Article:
[Herbalist] Beginning an herb garden

Kathleen H. Keeler kkeeler at unlserve.unl.edu
Mon Feb 23 06:23:11 PST 2004

Sunset publishes excellent garden books, but they are directed at a
California audience.  In California, it does not rain for 6 months--you
have to water or things die. (I killed things my first year in
California because I didn't appreciate that.)  Gardeners outside
California should apply the instructions with care.
 I like the Rodale Press's Herb book.  The Reader's Digest introduction
to herbs is also well illustrated and very helpful.

Heather Lea Merenda wrote:

> Sunset has a great starter book on herbs, even garden plans, but it
> depends on if you want culinary herbs, tea herbs, dyeing herbs, etc.,
> and if you want more formal gardens, or kitchen garden or cottage
> style garden.   The Sunset Herbs has descriptions of the standard
> herbs and what they need to grow (temp, soil, etc.) and a little
> history and use.  If you are looking for medieval references, I don't
> know of any that are good beginner books, but I am no expert on these
> references and others on this list I'm sure will have
> recommendations.  I find the Brother Cadfael book a good reference for
> knowing what was in period, but is a secondary source.
> Be careful of the mints (catnip included) as they will completely take
> over an herb garden.  Best to keep mints in pots intermingled
> thorughout the garden so they don't crowd out everything else.  I
> really like sages, they are pretty, have a lot of variety and are very
> useful.  Thymes have a lot of variety as well, but need pretty well
> drained conditions to thrive, so you might have to amend small areas
> to improve the drainage.  Basil is good and comes in a lot of green
> and purple varieties, and are good for cooking, but is annual so you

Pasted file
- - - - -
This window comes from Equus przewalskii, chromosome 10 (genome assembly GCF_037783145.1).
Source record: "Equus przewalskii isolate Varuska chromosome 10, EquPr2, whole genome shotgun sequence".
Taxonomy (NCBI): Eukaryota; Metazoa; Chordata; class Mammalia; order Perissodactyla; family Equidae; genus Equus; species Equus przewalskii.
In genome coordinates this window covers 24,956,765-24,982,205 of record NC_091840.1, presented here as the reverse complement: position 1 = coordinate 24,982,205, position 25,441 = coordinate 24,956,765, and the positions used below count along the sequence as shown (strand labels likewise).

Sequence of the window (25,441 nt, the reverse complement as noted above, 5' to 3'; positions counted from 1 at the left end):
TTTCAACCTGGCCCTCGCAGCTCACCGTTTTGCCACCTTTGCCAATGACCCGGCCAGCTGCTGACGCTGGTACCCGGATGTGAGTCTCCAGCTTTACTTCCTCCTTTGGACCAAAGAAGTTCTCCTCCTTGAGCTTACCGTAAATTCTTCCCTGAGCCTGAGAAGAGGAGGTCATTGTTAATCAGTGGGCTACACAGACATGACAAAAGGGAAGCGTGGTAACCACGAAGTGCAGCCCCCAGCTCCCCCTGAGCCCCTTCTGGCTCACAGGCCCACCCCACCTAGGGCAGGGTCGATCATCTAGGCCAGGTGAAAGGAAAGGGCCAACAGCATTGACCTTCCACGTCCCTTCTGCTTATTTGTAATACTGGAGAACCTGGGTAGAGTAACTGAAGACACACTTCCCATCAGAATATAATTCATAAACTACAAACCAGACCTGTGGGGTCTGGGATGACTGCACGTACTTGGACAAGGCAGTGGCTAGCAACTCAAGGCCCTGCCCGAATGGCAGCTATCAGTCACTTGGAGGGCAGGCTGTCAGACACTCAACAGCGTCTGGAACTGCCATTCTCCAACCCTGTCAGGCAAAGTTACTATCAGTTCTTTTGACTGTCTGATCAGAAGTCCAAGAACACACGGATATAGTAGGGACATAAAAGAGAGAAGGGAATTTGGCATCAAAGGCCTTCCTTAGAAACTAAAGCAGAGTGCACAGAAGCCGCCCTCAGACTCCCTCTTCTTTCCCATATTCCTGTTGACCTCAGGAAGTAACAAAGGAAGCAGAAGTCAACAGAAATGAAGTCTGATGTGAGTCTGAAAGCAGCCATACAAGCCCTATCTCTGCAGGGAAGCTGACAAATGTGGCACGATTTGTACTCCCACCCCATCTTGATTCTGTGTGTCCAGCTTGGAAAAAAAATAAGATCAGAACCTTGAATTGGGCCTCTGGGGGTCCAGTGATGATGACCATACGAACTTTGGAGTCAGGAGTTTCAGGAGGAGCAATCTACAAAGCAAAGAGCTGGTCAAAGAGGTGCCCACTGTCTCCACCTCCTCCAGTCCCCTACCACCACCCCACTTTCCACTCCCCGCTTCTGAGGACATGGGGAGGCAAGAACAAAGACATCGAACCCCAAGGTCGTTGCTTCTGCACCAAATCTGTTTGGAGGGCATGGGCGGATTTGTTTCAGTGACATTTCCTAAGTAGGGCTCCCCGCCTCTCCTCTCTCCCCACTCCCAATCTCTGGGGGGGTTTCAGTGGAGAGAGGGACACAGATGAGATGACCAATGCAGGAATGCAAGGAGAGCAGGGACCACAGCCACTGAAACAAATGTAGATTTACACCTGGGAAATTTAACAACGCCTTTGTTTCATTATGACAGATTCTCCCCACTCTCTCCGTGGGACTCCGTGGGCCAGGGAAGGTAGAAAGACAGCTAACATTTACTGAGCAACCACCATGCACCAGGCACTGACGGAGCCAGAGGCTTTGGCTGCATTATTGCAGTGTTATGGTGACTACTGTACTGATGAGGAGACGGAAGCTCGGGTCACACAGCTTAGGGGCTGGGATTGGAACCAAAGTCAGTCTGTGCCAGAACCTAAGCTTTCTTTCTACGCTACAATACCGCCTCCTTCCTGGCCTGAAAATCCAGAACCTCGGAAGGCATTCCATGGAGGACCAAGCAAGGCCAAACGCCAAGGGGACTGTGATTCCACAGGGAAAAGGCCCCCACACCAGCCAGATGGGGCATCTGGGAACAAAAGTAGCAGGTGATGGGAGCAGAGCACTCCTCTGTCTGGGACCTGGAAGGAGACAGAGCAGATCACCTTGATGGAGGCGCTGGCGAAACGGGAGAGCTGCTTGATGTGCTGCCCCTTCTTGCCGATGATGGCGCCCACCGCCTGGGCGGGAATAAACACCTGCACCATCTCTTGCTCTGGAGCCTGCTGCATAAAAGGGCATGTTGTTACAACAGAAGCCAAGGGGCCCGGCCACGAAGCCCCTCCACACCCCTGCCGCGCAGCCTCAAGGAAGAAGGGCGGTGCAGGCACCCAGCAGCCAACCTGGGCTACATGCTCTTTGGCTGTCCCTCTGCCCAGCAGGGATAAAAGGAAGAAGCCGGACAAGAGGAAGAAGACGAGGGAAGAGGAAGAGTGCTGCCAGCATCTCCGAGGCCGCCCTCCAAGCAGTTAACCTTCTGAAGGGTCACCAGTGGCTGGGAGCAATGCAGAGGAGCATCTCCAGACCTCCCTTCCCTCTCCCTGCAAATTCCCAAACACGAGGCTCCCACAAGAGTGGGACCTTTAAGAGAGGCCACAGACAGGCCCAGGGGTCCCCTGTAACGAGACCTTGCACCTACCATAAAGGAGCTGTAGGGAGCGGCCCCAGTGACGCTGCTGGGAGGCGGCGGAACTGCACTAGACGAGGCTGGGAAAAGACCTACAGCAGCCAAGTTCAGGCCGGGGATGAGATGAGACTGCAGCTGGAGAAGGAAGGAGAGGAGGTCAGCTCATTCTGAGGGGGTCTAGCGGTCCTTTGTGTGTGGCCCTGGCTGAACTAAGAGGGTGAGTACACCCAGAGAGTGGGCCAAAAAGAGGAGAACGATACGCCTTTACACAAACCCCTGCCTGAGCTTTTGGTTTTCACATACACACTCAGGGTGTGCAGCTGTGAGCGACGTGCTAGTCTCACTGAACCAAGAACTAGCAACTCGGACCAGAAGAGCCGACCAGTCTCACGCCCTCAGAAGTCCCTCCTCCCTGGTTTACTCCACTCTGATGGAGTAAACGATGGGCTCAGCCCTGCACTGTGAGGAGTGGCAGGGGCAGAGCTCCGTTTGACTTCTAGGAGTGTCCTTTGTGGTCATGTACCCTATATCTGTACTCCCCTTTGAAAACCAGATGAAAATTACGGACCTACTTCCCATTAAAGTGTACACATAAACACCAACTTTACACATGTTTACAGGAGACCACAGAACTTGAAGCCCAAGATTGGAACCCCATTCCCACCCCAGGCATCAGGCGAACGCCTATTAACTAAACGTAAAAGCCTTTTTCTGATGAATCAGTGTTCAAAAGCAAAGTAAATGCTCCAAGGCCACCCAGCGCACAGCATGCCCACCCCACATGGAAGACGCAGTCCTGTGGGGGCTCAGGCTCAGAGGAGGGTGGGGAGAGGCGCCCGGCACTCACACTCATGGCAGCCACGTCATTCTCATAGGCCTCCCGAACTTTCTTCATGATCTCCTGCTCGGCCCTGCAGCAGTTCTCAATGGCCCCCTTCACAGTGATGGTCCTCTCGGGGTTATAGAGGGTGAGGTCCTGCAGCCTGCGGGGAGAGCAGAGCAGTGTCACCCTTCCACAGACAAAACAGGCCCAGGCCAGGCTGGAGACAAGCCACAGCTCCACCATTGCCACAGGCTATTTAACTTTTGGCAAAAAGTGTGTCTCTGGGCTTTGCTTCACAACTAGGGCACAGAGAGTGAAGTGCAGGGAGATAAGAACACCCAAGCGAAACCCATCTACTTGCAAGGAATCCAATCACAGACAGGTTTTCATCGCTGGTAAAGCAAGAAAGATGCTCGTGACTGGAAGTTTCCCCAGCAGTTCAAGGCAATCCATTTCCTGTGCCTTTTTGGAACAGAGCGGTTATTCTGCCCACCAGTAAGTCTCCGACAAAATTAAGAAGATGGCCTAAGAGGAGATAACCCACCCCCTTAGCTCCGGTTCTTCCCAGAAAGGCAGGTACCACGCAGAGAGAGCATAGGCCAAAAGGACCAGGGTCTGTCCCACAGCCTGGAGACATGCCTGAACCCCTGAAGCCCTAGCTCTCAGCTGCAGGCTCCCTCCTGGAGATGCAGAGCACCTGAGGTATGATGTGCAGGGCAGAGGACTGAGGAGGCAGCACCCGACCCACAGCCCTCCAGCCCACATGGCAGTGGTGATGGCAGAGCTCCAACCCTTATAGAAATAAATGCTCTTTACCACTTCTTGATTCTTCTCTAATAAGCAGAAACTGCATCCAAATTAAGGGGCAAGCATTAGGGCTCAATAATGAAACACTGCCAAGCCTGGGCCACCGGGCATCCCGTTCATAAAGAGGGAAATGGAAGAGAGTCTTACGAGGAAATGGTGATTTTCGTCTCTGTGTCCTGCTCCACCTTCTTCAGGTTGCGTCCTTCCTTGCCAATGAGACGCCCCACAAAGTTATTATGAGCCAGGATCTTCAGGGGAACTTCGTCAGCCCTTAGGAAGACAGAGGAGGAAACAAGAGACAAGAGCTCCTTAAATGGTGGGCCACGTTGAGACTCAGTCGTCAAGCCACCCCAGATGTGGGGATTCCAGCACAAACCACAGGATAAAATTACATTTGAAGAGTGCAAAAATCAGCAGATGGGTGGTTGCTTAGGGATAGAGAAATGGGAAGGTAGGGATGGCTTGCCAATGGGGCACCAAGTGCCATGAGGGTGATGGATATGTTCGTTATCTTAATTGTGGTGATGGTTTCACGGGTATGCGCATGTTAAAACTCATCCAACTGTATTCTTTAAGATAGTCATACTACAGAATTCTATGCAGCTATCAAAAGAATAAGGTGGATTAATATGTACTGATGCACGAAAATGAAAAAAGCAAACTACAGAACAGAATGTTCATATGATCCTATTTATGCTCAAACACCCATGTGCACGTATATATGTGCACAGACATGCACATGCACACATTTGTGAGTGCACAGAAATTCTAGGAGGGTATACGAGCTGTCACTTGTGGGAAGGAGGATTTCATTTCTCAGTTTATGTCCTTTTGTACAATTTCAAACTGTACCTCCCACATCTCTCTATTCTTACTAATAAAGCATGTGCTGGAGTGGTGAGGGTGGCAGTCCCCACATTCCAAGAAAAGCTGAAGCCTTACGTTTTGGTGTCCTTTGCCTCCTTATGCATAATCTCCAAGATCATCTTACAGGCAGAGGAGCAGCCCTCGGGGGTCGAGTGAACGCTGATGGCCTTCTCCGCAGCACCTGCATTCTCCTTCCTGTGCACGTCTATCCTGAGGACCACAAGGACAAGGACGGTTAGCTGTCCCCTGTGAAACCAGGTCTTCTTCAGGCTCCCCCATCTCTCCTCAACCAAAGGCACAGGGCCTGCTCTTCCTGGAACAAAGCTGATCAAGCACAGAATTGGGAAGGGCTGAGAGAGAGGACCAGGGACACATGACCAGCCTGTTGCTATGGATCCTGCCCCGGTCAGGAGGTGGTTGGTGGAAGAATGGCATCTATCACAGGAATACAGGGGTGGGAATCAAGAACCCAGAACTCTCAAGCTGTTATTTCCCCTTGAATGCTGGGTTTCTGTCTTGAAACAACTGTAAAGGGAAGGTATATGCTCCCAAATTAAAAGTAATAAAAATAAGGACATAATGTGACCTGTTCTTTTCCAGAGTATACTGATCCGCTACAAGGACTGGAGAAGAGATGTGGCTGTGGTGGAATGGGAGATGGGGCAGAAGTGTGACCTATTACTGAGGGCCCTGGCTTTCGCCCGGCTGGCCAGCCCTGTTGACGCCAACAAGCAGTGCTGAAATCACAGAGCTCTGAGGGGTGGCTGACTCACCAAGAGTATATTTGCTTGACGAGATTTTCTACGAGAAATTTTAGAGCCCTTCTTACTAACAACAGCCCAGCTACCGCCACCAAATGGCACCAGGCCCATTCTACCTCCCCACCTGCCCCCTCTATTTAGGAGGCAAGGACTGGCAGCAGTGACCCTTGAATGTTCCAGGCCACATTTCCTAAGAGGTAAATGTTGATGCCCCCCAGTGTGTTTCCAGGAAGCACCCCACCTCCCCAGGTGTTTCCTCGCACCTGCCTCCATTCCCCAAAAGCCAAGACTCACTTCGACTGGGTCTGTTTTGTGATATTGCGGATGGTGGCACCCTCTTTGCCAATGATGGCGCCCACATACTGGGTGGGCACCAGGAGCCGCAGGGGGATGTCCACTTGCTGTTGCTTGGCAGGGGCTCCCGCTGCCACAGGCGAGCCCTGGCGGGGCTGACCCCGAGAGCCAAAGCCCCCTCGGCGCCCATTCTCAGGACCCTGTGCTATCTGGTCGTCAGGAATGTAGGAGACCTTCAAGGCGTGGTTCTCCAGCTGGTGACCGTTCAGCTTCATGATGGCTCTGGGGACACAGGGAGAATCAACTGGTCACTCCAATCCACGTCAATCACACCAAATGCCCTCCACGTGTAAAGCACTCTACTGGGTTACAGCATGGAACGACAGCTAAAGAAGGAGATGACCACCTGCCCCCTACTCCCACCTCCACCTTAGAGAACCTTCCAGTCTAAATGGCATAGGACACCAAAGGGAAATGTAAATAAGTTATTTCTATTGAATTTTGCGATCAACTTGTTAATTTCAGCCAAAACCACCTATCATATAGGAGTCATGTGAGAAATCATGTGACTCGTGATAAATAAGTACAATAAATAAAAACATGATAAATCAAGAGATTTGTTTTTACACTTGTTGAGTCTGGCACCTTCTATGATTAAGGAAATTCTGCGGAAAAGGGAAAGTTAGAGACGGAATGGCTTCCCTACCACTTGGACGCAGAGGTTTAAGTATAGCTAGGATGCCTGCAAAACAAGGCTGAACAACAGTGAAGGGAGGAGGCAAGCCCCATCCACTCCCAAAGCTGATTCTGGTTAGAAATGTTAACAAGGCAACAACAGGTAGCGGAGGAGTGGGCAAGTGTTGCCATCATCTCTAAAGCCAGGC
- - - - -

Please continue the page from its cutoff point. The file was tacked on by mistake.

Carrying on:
> have to constantly sow to have enough to cook with.   Parsely is easy
> to grow and useful in cooking.  I've not had  a lot of luck, but
> bergamot is a beautiful herb, mostly for tea, that might grow well
> there.  Lemon balm is good for tea as well (it's a mint variety, so
> keep in a pot). Roman chamomile can grow as a lawn that smells like
> apples when you walk on it (German chamomile is most often sold, so
> get the roman variety from Richters or Nichols, don't even bother with
> a local nursery) and makes a great tea.   French marigolds and
> calendula make nice additions to herb gardens.
> We also have been given the gardener challenge of heavy clay soil.
> Clay will kill any plant through drowning from too wet roots or too
> hard during dry times. Unless there is a good selection of native
> herbs (which there might be, check with a native plant society, or
> field guide to medicinal plants in your area) that has evolved in the
> local condition and soil, you will probably have to amend your
> planting beds for the herbs to survive.  I've risen to the occaision
> three ways.  Firstly, my husbands made raised beds for me, and we
> purchased good planting soil to fill them (6 cubic yards worth).
> Second, I started a lot of herb in containers.  Containers are great
> because you can move them if there isn't enough light  certain times
> of year, move them indoors during cold weather, etc.  Drawback in hot
> dry climates is that they need daily (sometimes twice a day) watering
> during warm weather.  We don't hardly any rain in the summer here.
> The third thing that I'm trying now is digging out about a foot of
> clay in small planting areas (husband put flagstone walkways
> throughout the back yard, the planting areas between), then getting
> Claybuster and some sand and amending the small areas.  It takes five
> years of active management to convert clay into loam, but we're giving
> it a try.
> I love herbs - they are beautiful and useful!  I've had good luck and
> bad luck with growing conditions.    A local nursery (not the Home
> Depot kind)  will have good advice on your climate zone and what will
> grow, and what will grow with extra care.
> Good luck!
> Fiametta
> on 2/16/04 6:44 AM, Diane at scadians3 at yahoo.com wrote:
>      Hello All,
>      Thanks for the web Richters web site, I have spent the last
>      2 hours reading it!!
>      Can someone please recommend a book on how to start and
>      maintain an herb garden?  Is there such a one?  I have
>      wanted to grow herbs for years and now have the space.  I
>      live in the foothills of Tenneesse where the soil is rather
>      heavy and clay like.  Mints grow real well here.  I am ready
>      to do more! Any comments will be most appreciated, thank
>      you.
>      Dorothy
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